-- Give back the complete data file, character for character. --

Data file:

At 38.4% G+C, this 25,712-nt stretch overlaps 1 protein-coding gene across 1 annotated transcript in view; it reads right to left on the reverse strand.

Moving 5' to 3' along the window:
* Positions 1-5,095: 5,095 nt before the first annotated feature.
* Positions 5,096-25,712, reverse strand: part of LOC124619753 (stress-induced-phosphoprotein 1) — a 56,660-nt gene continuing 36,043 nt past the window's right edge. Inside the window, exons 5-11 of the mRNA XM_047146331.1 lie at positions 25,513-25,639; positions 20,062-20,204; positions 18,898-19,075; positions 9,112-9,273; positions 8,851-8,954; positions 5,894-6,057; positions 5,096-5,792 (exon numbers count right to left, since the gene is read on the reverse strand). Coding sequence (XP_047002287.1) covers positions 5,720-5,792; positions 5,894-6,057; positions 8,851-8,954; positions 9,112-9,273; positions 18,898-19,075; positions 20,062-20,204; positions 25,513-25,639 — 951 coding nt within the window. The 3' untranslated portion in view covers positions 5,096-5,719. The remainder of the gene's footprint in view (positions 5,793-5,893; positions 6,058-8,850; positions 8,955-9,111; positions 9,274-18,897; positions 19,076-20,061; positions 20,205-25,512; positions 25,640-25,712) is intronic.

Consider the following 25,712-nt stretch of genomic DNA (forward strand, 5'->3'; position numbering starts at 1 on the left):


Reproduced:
At 38.4% G+C, this 25,712-nt stretch overlaps 1 protein-coding gene across 1 annotated transcript in view; it reads right to left on the reverse strand.

Moving 5' to 3' along the window:
* Positions 1-5,095: 5,095 nt before the first annotated feature.
* Positions 5,096-25,712, reverse strand: part of LOC124619753 (stress-induced-phosphoprotein 1) — a 56,660-nt gene continuing 36,043 nt past the window's right edge. Inside the window, exons 5-11 of the mRNA XM_047146331.1 lie at positions 25,513-25,639; positions 20,062-20,204; positions 18,898-19,075; positions 9,112-9,273; positions 8,851-8,954; positions 5,894-6,057; positions 5,096-5,792 (exon numbers count right to left, since the gene is read on the reverse strand). Coding sequence (XP_047002287.1) covers positions 5,720-5,792; positions 5,894-6,057; positions 8,851-8,954; positions 9,112-9,273; positions 18,898-19,075; positions 20,062-20,204; positions 25,513-25,639 — 951 coding nt within the window. The 3' untranslated portion in view covers positions 5,096-5,719. The remainder of the gene's footprint in view (positions 5,793-5,893; positions 6,058-8,850; positions 8,955-9,111; positions 9,274-18,897; positions 19,076-20,061; positions 20,205-25,512; positions 25,640-25,712) is intronic.

Consider the following 25,712-nt stretch of genomic DNA (forward strand, 5'->3'; position numbering starts at 1 on the left):